Recently a reader asked such a good question, I had to mull it over a little bit and reply with a post. Whenever she goes looking for information, she is thinking of homeschooling her children, it is always all about the moms. The father’s appear to be so far behind the homeschooling scenes as to be completely absent. And before everyone jumps to the defence of their partner, I think it is a very good point. I know our father person doesn’t appear too often on our website… and in fact it looks like all school decisions are made by: me, myself and I. That might have a lot to do with who the author is, I am the blogger and I write about “the life and times of a homeschooling mom of se7en + 1.” Like many bloggers who write about homeschooling, I am a mom and this is my perspective, I write about reading with my kids, creating with my kids, playing with my kids!!!
I know homeschooling families where the dad’s teach math or do science experiments on a Saturday morning, or dad’s that do all the reading for the day at bedtime. Ours homeschooling dad isn’t one of those!!! The practicality of homeschooling families is that one parent is very often working out of the home and the other one is firmly situated at the domestic and educational coal-face. I consider our family to be a typical family, and I sense a rolling of the eyes here, but I do. My husband works his day job and deals with the world at large… and I work at home and ensure that laundry and dinner and school occur on a regular basis. That is how we roll.
But I just need to qualify, and I have said it before, homeschooling is not school at home. Our kids don’t spend a specific number of minutes on specific subjects each day and they don’t have hours of homework to occupy their evenings either. There work doesn’t arrive on pre-packaged pre-prepared worksheets… their education is part of our life. We have a lifestyle of homeschooling… The choices we make regarding our children’s schooling are really just a few of the choices we make about life in general. Together my husband and I have safely chosen when and where we would get married, where we would live and even the sort of house we wold live in. We have managed to make decisions about lots of big and little things over the period of our marriage and together we make decisions about school.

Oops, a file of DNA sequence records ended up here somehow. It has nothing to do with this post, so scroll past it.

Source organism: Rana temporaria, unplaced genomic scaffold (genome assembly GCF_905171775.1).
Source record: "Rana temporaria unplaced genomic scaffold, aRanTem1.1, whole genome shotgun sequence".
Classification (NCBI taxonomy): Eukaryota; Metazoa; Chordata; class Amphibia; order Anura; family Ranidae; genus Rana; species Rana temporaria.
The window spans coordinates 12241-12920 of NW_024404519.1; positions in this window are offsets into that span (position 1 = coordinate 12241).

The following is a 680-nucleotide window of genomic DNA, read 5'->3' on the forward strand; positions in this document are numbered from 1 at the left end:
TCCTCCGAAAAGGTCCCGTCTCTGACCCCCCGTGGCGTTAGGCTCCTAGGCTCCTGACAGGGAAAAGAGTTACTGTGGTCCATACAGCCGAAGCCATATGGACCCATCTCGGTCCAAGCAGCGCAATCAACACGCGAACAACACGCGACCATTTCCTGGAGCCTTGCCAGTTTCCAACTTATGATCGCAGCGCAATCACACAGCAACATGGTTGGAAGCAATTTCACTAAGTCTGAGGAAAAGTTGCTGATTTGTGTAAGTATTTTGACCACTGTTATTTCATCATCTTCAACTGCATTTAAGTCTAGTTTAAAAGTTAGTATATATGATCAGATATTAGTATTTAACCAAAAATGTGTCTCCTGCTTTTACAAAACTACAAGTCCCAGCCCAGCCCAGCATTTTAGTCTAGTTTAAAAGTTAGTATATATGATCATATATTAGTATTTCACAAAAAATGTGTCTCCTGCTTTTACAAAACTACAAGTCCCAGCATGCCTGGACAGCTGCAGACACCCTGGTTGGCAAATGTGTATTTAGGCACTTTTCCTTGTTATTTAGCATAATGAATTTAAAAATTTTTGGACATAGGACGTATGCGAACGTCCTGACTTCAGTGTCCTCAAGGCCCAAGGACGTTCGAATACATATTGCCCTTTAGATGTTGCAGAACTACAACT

The same reader went on to ask what happens when you make mistakes or don’t agree on something… Let me give you an analogy: when we bought a house I scoured the internet for thousands of potential houses… I drove the streets looking at potential “For Sale” properties… and finally presented my husband with a handful of houses that had potential. We looked at them together and while we both loved the house we live in, he made the final decision and that decision was based on what he thought would be the best possible option for our family.
Similarly, when we chose our homeschool curriculum I spent the year before we dived in visiting friends who homeschooled, until I found the curriculum that seemed like a really good fit for us. I was excited about it and told my husband, he caught the vision and we flew with it. Have I made mistakes – plenty of them… Does he make mistakes, well he does the grocery shopping and dare I say, he has made a few errors of judgement!!! But these are lifestyle questions and we can’t dwell on each other’s mistakes, we have to move on. It isn’t about homeschooling but rather life in general… we get along, we agree about things mostly, we disagree sometimes… we resolve things and we move on.
That being said we do have a purpose for our school… no we haven’t written it down, but if our children are learning, and they seem to at an alarming rate, despite us… then we are happy. If they are serving others and meeting new people from all walks of life and gaining confidence as they take on responsibilities around the home then all the better. With that goal in mind we can all quickly assess if we are on the right track. I have to say he is the “big picture parent” and can look at their education as a part of their whole life and I am a details person… far more concerned with the school we do day to day. Together we seem to keep on track…
If you follow our blog then you will have a pretty good idea about what I do all day, but this seems like the appropriate place to say exactly what the father person does in our school…
Se7en + 1 Ways the Father Person is involved in our Home (School).
- He keeps my reality in check: I am a dreamer, I imagine we have ten times more hours in a day than we really do… I plot and plan twenty things to do before lunch and the reality is we might be able to do one of those. He has a far better idea of what can be done than I do. More than that, he knows when to say enough!!!